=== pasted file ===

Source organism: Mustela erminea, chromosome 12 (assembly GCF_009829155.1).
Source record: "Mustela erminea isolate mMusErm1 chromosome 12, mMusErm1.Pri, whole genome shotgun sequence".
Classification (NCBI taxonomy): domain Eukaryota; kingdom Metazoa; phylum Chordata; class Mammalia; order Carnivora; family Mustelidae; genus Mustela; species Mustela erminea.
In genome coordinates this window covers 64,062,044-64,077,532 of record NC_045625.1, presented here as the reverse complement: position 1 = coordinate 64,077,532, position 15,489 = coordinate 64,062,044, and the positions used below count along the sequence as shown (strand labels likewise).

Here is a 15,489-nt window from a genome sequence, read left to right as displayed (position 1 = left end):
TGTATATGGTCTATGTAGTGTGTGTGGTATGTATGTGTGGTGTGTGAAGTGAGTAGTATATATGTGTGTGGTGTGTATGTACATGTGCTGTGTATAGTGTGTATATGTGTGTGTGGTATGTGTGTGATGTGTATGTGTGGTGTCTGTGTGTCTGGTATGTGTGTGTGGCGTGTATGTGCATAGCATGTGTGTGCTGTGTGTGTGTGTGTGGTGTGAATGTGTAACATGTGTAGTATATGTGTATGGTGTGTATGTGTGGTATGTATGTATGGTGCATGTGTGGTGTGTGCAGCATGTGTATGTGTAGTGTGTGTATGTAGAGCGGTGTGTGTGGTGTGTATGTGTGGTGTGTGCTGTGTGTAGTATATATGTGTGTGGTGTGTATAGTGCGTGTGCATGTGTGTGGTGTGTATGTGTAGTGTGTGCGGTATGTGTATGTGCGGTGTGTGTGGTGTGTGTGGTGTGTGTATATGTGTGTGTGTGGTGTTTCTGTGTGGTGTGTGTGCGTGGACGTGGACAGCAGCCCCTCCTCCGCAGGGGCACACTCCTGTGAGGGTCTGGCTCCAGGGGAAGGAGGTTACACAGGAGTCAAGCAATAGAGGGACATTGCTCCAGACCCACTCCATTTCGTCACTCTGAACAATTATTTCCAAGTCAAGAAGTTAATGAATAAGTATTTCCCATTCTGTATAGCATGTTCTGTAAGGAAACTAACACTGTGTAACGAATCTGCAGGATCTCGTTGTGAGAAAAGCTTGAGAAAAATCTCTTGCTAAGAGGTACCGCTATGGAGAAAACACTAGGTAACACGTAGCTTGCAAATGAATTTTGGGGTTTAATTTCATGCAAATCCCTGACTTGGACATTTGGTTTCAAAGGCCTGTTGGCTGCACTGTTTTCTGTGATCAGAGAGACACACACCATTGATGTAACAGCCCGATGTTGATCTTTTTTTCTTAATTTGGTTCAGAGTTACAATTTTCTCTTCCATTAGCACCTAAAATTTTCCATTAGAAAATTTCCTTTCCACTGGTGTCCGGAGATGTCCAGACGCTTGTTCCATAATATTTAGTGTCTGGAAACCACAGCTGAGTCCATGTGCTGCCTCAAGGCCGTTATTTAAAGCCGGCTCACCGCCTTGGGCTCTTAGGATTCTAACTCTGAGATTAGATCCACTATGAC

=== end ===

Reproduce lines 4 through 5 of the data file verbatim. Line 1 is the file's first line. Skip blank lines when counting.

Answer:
In genome coordinates this window covers 64,062,044-64,077,532 of record NC_045625.1, presented here as the reverse complement: position 1 = coordinate 64,077,532, position 15,489 = coordinate 64,062,044, and the positions used below count along the sequence as shown (strand labels likewise).

Here is a 15,489-nt window from a genome sequence, read left to right as displayed (position 1 = left end):